What prevents Me from Being Baptized?
I had the opportunity recently to participate in a baptism. Charles Andrews, who preaches at the Osprey congregation, asked if I could help to baptize a man he had been studying with. The reason he needed help, the man to be baptized had some special needs and that the baptistery at their building could not accommodate.
While working out all the details to get this done were somewhat complicated, that all pales in comparison to the efforts made by the man being baptized, Gerard. You see, Gerard is 76 years old, wears braces on his legs due to a condition of brittle bones, and moves around in a wheelchair. He travels with the help of public transportation. He has to call and schedule his trips ahead of time and it costs him several dollars each trip. Once he arrived at Charles’ home, he had to remove his leg braces and change clothes. With the help of 4 others, including Charles’ two sons Aaron and Adam, also both preachers, we were able to bury this fine gentleman in the waters of baptism. Afterward, he had to change clothes again, put his leg braces back on and lace them up, and get back into the transport van.
So much can be learned from this wonderful experience. First, I can’t help but see God’s hand in all this. There were many moving parts that had to all come together for this to take place. But everything went so very smoothly. Rom. 8:28 says, “And we know that God causes all things to work together for good to those who love God, to those who are called according to His purpose.” What a beautiful example! All things did indeed work together for good. And God’s purpose is “all men to be saved and to come to the knowledge of the truth” (1 Tim. 2:4).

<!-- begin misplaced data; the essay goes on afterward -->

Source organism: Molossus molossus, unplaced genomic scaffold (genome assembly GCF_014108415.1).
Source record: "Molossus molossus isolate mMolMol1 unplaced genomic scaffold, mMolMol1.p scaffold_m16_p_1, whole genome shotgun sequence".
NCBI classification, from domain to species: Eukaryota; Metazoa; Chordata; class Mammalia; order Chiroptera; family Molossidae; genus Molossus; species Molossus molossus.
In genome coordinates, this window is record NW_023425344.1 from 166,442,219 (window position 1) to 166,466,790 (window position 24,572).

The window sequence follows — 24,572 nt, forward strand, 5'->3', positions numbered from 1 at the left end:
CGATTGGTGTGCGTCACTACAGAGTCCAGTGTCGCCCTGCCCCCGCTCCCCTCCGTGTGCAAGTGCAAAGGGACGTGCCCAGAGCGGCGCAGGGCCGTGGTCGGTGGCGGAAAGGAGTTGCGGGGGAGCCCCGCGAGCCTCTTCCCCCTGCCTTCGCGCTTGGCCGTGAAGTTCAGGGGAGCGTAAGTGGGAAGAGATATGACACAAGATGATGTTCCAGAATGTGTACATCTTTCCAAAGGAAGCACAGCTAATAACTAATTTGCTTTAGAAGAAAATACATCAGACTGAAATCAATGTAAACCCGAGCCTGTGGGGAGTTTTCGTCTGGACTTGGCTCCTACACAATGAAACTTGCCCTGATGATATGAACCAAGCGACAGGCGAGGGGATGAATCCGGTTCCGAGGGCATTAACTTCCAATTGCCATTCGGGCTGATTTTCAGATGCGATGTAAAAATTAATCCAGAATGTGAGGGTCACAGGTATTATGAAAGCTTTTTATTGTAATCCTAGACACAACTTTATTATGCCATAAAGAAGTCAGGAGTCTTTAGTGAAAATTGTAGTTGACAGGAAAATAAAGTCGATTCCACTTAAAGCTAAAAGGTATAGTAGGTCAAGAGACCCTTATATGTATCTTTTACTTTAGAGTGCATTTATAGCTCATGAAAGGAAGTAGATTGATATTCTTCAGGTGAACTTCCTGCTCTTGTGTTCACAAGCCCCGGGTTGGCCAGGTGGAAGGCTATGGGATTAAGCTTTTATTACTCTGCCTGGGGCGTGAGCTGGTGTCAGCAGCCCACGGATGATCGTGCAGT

Second, I am reminded of Philip and his encounter with the Ethiopian eunuch in Acts 8. After Philip taught him about Jesus, the Ethiopian obviously came to the same realization as Gerard-that he needed to be baptized. We know that from verse 36, where he asks of Philip, “Look! Water! What prevents me from being baptized?” The only thing lacking was the confession of his belief in Jesus Christ being the Son of God. Similarly, Gerard had only to make that same confession and he could be baptized. All the other details associated with his baptism were not preventing him. When someone realizes their need to be baptized, we must understand that only their confession stands between them and the water. Time, place, special circumstance-these are not factors that should inhibit anyone from being baptized. Acts 16:31-33 reminds us of the immediacy, “They [Peter and Silas] said, “Believe in the Lord Jesus, and you will be saved, you and your household.” And they spoke the word of the Lord to him together with all who were in his house. And he took them that very hour of the night and washed their wounds, and immediately he was baptized, he and all his household” (emphasis added).
Lastly, I was struck with the character of Gerard. At 76, he was still willing to read God’s word and learn from it. He realized that God has commanded that if a person wants to be saved, he must repent of his sins and be baptized (Acts 2:38). It took a lot of planning and many obstacles had to be overcome. But Gerard’s resolve was evident. It is never too late for any one of us to obey God; even if it means that our knowledge has been lacking for so many years, causing our faith to be incomplete. 2 Pet. 3:9, “The Lord is not slow about His promise, as some count slowness, but is patient toward you, not wishing for any to perish but for all to come to repentance.”